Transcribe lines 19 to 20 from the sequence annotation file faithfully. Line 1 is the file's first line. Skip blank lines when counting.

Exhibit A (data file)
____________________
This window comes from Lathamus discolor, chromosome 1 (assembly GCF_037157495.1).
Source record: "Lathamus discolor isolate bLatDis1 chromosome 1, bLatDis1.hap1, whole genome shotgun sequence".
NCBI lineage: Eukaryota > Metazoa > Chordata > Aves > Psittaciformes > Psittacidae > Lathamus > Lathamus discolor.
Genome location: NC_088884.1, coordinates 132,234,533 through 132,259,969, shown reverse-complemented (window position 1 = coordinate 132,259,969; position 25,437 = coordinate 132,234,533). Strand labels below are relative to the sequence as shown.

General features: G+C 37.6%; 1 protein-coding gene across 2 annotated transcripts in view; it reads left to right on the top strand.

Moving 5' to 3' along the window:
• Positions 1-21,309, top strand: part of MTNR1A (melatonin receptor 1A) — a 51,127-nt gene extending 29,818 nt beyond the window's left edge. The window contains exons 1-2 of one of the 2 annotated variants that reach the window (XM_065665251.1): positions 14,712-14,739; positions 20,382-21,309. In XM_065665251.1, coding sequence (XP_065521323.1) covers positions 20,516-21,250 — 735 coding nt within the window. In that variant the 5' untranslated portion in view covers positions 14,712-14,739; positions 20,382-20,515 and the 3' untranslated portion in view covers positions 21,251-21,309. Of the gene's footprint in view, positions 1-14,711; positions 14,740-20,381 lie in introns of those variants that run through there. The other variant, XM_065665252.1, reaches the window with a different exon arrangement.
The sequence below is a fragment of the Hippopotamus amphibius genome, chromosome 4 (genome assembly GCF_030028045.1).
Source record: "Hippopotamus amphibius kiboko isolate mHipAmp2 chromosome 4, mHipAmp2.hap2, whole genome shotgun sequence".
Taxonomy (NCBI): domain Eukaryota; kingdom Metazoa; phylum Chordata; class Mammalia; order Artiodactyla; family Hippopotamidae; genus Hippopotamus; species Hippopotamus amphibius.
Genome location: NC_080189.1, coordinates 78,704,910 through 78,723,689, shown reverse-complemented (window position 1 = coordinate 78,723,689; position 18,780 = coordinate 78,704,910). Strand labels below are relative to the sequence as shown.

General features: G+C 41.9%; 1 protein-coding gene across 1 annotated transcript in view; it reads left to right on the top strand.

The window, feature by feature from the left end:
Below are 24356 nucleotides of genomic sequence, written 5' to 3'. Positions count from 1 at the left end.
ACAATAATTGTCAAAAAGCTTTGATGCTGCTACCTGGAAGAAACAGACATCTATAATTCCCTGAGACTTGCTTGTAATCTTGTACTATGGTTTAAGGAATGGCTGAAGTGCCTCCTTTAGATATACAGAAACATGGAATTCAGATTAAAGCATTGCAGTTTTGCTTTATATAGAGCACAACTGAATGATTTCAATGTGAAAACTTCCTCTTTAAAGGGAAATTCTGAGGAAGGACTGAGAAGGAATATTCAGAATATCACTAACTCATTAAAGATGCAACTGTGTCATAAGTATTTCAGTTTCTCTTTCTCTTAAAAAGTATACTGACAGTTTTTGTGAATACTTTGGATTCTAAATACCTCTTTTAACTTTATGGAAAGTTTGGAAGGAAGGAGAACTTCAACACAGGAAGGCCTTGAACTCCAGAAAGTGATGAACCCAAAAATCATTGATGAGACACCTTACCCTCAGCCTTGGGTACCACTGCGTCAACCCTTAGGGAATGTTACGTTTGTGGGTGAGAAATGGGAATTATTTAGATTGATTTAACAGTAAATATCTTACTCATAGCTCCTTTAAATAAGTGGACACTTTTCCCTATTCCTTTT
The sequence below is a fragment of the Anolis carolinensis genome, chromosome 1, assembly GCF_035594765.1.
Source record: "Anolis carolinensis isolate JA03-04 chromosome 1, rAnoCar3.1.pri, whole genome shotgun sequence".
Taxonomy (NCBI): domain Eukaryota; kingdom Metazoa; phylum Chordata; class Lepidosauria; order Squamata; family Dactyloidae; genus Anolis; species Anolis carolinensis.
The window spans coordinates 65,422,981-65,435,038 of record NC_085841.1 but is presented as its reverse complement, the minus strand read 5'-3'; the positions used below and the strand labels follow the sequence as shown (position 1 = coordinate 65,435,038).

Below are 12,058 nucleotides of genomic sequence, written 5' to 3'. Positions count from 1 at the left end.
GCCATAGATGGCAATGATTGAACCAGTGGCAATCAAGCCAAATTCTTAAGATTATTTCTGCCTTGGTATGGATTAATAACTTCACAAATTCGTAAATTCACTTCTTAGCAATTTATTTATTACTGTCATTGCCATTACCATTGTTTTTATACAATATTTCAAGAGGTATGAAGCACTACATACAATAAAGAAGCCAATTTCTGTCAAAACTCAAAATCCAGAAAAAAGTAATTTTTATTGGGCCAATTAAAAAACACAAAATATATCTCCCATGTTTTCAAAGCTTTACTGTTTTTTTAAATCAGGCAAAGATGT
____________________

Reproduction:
The window spans coordinates 65,422,981-65,435,038 of record NC_085841.1 but is presented as its reverse complement, the minus strand read 5'-3'; the positions used below and the strand labels follow the sequence as shown (position 1 = coordinate 65,435,038).

Below are 12,058 nucleotides of genomic sequence, written 5' to 3'. Positions count from 1 at the left end.